With days left as a UT System regent, Alex Cranberg said his term was characterized by an effort to provide equal opportunities to all students.
Cranberg was appointed as a regent for the UT System by former Gov. Rick Perry in 2011 and has served for six years, during the time when former UT President William Powers resigned in 2015 because of questionable admission practices.
“I hoped to promote innovation, fresh thinking and critical thinking through asking hard and relevant questions,” Cranberg said in an email. “I hoped to see a major improvement in the leadership of our institutions, and all toward the larger purpose of more and a broader range of students getting a more excellent preparation for their life and careers, and at a lower cost to the student.”
As one of the regents, Cranberg oversaw the University’s administration along with its 14 other institutions, set tuition for students, promoted academic research and more.
During his time as regent, Cranberg was considered a leader in the move to implement new leadership at the University after unfair admission practices were discovered. This lead to the resignation of Powers because of under-qualified students with influential connections being admitted to the University.
“(The new leadership at UT) restored its integrity by putting an end to the corrupt linkage of admissions, privilege and political power,” Cranberg said. “I believe that new leadership has even finally found the right football coach.”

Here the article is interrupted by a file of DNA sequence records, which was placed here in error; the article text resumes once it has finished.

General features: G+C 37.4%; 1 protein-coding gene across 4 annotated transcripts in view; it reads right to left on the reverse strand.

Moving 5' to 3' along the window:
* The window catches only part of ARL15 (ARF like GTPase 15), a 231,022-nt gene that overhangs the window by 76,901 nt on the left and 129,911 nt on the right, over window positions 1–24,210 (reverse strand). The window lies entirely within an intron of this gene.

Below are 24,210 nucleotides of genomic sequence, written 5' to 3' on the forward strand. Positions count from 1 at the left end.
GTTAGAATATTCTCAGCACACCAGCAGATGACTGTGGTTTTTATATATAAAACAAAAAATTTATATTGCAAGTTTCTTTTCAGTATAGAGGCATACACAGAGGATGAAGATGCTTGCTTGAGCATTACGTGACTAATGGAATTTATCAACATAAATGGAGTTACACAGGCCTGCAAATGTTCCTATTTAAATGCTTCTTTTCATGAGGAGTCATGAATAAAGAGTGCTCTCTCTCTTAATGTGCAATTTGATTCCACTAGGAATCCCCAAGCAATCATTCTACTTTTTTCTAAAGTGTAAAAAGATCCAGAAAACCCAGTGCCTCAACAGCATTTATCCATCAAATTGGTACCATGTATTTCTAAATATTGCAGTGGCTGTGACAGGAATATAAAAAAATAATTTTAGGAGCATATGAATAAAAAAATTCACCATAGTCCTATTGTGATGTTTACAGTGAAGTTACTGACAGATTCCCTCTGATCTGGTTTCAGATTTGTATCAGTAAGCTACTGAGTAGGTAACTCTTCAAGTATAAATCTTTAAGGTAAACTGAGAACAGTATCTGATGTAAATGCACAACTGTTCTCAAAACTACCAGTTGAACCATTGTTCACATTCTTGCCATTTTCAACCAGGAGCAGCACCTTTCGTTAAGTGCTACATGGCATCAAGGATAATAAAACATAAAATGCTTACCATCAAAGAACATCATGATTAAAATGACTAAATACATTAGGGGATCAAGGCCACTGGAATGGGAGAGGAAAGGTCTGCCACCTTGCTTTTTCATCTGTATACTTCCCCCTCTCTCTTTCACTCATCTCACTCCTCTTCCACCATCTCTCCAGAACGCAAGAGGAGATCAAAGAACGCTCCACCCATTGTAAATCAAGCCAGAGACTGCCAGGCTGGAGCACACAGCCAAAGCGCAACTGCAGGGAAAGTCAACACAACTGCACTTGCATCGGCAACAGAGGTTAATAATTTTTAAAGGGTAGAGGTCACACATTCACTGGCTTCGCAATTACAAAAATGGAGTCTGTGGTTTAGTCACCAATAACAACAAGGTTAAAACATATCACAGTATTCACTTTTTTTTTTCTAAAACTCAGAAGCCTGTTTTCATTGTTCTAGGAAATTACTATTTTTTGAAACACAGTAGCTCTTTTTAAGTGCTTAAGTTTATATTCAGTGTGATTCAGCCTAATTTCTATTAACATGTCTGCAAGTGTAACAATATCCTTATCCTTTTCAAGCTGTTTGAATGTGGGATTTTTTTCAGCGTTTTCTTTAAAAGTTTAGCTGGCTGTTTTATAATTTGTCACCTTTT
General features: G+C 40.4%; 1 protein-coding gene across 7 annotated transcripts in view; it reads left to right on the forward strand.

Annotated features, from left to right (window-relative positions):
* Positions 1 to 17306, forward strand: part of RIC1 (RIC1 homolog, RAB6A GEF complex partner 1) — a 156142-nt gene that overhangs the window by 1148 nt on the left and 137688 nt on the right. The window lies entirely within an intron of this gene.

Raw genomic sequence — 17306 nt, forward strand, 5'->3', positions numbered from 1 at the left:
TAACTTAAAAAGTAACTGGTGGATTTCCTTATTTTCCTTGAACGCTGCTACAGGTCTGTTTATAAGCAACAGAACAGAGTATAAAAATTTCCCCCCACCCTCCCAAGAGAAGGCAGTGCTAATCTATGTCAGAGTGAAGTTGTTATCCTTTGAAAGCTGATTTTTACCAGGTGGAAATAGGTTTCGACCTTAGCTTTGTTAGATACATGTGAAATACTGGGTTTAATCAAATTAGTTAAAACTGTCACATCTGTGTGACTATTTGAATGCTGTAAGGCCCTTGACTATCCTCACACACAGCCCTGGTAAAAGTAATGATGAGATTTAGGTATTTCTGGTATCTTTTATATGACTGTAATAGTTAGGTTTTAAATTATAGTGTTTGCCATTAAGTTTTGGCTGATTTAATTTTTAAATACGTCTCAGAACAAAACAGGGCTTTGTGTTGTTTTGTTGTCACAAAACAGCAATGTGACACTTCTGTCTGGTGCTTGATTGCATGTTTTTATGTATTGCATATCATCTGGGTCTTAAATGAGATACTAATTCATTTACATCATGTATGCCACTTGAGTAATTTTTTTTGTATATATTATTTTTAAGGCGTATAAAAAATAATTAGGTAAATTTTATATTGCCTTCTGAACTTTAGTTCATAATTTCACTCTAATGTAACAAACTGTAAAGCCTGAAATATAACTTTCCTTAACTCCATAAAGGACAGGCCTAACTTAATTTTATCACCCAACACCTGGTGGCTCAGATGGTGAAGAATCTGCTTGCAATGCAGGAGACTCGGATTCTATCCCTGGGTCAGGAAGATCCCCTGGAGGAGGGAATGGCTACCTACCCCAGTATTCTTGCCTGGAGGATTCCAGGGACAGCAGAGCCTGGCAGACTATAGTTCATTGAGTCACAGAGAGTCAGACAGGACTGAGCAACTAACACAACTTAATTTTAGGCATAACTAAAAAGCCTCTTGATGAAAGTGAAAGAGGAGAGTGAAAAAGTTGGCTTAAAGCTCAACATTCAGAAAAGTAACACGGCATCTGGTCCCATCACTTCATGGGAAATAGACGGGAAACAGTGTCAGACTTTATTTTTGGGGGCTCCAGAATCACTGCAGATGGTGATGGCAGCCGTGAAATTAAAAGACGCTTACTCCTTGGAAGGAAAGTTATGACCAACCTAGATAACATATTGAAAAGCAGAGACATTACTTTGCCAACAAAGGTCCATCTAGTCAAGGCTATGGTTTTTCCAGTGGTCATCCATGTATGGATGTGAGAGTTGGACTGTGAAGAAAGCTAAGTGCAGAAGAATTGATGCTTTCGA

More recently, Cranberg has shown his support in obtaining full access to student records in order to check the practices of the admissions office, an effort led primarily by UT System Regent Wallace Hall.
The search for information prompted by Hall’s lawsuit against UT System Chancellor William McRaven, whom Hall requested the student records from, ended this past Friday with the Texas Supreme Court ruling in favor of McRaven. Cranberg said the ruling will one day be regretted.
“To protect the integrity of the University, individual regents access to all information must never be compromised,” Cranberg said. “Without personalized information one cannot know the relationships that may suggest corruption. I believe we have an honest Board. We cannot always count on that. Our protection is then up to the truth-seeking drive of individual regents.”
Cranberg is also the chairman and founder of Aspect Holdings, LLC, an oil and gas company based in Houston and Denver.
“As the CEO he is the day-to-day leader, our strategist and our visionary all at once,” said Lora Mays, the general counsel for Aspect Holdings. “He’s very involved in the business, every part of it really.”
Cranberg said he plans to promote educational opportunities for lower-class students in K–12 and higher education after his term ends.
“Hidebound and self-serving attitudes … pervade too many of our learning enterprises,” Cranberg said. “This is a national disgrace; if we don’t fix it fast and urgently the collision in America that we are witnessing between our educational classes is just beginning.”
With three regents’ terms ending next month, Gov. Greg Abbott appointed three new regents whose Senate hearings will take place this Thursday.
“I am very pleased with Gov. Abbott’s selections and I look forward to working with these three stellar individuals,” McRaven said in a statement. “I have no doubt UT institutions will benefit immensely from their leadership.”